With The Social History of Skepticism: Experience and Doubt in Early Modern Culture, Dooley has "produced an impressive account of the rise of skepticism about the political and historical information in the early modern Italy," commented H-Net: Humanities and Social Sciences Online contributor Olga Borymchuk. "His thoroughly researched and lucidly written book touches upon problems of belief, doubt, and objectivity at the time of perpetual religious wars and social upheavals, flourishing polemics on the legitimacy of government and rulers, and break-through scientific discoveries," Borymchuk continued. This "elegant new work by Dooley that seeks to explain the seventeenth-century crisis of skepticism" through a study of various pieces of written media, including newsletters, or avvisi, letters by readers of these newsletters, historical propaganda, and political theory books, noted Jacob Soll in the Journal of Interdisciplinary History. Dooley suggests that the avvisi created an atmosphere in which doubt and skepticism could take root and grow, encouraging publications that fostered doubt in the authority and reliability of the written word even as they criticized the sources of political authority in Italy and elsewhere. "By the end of the seventeenth century, published information was so unreliable that it threatened the whole concept of discoverable truths," reported Daniel W. Hollis, writing in History: Review of New Books. "With writers as vendors of ideas and readers as critical consumers, a significant transformation occurred according to Dooley, that transformed the way people perceived and understood news of the world in which they lived," noted Mack P. Halt in the Journal of Social History. In tracing how this fundamental role of written work fell apart and was recovered, Dooley has "written an important account of the breakdown and recovery of belief in truth," Hollis remarked. Dooley's "subtly crafted work is of major importance for early modern cultural and intel- lectual historians," Soll concluded. "It sheds light on unknown facets of seventeenth-century political culture and shows that the cultural origins of the Enlightenment reach further back than has been previously considered." Borymchuk concluded, "Dooley's work is a splendid read and a valuable addition to the early modern history of ideas and journalism."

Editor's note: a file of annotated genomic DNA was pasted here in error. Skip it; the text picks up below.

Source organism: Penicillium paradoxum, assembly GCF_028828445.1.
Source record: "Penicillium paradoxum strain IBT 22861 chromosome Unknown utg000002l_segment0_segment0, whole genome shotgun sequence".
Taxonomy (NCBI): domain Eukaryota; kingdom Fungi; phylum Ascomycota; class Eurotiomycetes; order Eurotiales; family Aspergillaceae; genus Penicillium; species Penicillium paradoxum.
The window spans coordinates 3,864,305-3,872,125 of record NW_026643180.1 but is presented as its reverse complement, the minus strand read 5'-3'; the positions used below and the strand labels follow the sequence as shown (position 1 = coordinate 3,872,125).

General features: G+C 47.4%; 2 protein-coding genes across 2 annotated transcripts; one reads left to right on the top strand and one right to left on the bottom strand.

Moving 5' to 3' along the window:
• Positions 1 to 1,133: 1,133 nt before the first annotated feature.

Dooley is the editor, with Sabrina A. Baron, of The Politics of Information in Early Modern Europe. The book contains eleven essays that examine "political news, newsbooks and newspapers in the seventeenth century," reported reviewer Mark S.R. Jenner, writing in the English Historical Review. Four of the pieces focus on news reporting and dissemination in England, while the remaining contributions look at news in other geographical locations around the world, including Italy, the Netherlands, Germany, France, and Scandinavia. Subjects covered include French instruments of political information; the evolution of shorthand as a tool for covering breaking news, trials, and other events requiring on-the-spot reporting; the origins of the German press; and ways in which the development of print journalism changed perceptions and understanding of what constituted "history" and what made up the "present." Dooley himself contributes an article on the ways in which the press can provide intellectual freedom for those willing to participate in it and engage with it.